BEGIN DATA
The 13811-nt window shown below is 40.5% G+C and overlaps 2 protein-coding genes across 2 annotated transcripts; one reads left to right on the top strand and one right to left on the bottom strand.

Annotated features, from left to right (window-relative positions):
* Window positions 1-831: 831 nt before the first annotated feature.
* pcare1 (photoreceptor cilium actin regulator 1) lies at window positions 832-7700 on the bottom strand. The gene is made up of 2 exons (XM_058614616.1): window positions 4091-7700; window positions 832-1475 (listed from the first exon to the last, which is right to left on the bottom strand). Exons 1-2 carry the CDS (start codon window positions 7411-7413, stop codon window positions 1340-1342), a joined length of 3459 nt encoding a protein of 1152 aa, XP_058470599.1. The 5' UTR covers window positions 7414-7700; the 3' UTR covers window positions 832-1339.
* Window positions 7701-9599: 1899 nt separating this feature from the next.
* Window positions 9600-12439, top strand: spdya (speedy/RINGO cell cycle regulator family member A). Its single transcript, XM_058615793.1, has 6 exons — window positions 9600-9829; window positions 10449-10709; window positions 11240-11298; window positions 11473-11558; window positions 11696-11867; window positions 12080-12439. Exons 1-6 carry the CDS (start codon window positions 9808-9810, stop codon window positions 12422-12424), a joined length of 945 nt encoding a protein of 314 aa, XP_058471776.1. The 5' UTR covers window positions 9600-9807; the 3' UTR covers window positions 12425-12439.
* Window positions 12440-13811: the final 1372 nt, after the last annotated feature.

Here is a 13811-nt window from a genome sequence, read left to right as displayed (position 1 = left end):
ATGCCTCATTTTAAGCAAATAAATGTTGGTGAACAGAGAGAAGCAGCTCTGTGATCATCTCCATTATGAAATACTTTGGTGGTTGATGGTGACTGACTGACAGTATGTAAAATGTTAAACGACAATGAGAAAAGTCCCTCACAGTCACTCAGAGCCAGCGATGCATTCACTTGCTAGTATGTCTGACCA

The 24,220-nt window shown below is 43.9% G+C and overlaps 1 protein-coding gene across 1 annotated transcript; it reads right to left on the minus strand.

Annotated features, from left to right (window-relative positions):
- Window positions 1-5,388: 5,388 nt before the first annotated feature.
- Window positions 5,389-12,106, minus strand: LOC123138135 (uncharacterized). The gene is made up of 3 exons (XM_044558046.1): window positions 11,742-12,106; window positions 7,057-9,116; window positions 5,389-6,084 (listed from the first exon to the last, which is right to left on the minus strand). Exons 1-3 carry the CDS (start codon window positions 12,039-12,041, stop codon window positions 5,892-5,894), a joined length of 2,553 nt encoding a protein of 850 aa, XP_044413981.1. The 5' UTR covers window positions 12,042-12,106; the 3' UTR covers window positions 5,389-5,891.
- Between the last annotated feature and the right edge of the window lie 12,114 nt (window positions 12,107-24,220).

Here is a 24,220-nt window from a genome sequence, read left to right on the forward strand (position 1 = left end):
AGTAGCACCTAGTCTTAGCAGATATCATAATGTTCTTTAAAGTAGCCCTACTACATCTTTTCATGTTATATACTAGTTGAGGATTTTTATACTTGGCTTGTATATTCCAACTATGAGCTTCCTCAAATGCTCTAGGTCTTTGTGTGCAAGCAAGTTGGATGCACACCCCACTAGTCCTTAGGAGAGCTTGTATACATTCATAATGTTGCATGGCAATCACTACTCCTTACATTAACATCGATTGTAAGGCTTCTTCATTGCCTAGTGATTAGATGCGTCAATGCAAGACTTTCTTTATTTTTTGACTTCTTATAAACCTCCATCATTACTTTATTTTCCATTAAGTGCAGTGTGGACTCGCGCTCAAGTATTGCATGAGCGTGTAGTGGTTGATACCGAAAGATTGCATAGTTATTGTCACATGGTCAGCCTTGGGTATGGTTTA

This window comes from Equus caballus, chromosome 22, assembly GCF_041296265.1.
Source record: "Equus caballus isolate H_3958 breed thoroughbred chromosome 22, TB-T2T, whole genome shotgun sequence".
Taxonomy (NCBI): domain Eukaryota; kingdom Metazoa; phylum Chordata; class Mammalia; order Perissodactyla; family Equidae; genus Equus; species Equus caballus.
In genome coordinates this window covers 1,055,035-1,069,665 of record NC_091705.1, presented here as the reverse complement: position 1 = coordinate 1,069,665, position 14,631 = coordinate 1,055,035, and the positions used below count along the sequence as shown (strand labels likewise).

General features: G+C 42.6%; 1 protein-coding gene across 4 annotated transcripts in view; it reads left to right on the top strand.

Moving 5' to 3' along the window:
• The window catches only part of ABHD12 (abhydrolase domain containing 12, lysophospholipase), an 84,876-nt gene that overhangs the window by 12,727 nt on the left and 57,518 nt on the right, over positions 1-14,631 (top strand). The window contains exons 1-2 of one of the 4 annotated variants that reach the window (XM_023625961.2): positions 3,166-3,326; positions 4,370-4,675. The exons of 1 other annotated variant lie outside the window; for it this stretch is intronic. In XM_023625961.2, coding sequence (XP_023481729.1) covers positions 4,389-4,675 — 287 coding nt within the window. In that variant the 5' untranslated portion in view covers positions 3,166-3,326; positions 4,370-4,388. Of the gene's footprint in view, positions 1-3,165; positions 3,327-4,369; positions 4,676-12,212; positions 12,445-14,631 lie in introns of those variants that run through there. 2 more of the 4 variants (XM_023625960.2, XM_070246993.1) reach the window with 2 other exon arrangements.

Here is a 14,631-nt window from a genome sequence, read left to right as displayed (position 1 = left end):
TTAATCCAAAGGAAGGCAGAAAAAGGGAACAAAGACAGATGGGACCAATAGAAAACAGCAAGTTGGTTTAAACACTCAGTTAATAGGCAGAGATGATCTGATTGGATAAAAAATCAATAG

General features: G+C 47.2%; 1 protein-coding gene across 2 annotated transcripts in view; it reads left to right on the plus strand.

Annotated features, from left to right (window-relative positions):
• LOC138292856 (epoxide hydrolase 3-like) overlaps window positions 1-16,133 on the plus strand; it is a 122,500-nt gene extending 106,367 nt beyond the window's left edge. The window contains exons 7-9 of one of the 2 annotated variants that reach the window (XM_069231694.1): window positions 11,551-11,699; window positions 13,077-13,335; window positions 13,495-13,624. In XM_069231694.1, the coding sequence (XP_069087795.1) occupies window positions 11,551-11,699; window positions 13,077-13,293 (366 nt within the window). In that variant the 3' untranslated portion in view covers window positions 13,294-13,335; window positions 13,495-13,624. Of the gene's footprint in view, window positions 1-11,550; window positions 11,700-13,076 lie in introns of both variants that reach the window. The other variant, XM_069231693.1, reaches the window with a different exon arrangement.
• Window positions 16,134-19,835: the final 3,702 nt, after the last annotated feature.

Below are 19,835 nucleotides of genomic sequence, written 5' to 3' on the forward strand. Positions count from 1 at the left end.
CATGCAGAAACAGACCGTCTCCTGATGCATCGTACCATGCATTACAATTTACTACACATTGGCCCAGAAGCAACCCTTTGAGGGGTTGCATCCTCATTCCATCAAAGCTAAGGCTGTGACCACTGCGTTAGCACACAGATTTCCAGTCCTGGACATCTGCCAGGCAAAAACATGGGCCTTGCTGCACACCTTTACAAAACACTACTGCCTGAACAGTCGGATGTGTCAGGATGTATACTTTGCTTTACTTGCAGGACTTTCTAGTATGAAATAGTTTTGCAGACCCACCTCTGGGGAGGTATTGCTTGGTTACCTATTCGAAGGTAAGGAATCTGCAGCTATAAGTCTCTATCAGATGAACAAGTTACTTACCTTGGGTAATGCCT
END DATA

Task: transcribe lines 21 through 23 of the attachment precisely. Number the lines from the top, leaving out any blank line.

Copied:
General features: G+C 42.6%; 1 protein-coding gene across 4 annotated transcripts in view; it reads left to right on the top strand.

Moving 5' to 3' along the window:
• The window catches only part of ABHD12 (abhydrolase domain containing 12, lysophospholipase), an 84,876-nt gene that overhangs the window by 12,727 nt on the left and 57,518 nt on the right, over positions 1-14,631 (top strand). The window contains exons 1-2 of one of the 4 annotated variants that reach the window (XM_023625961.2): positions 3,166-3,326; positions 4,370-4,675. The exons of 1 other annotated variant lie outside the window; for it this stretch is intronic. In XM_023625961.2, coding sequence (XP_023481729.1) covers positions 4,389-4,675 — 287 coding nt within the window. In that variant the 5' untranslated portion in view covers positions 3,166-3,326; positions 4,370-4,388. Of the gene's footprint in view, positions 1-3,165; positions 3,327-4,369; positions 4,676-12,212; positions 12,445-14,631 lie in introns of those variants that run through there. 2 more of the 4 variants (XM_023625960.2, XM_070246993.1) reach the window with 2 other exon arrangements.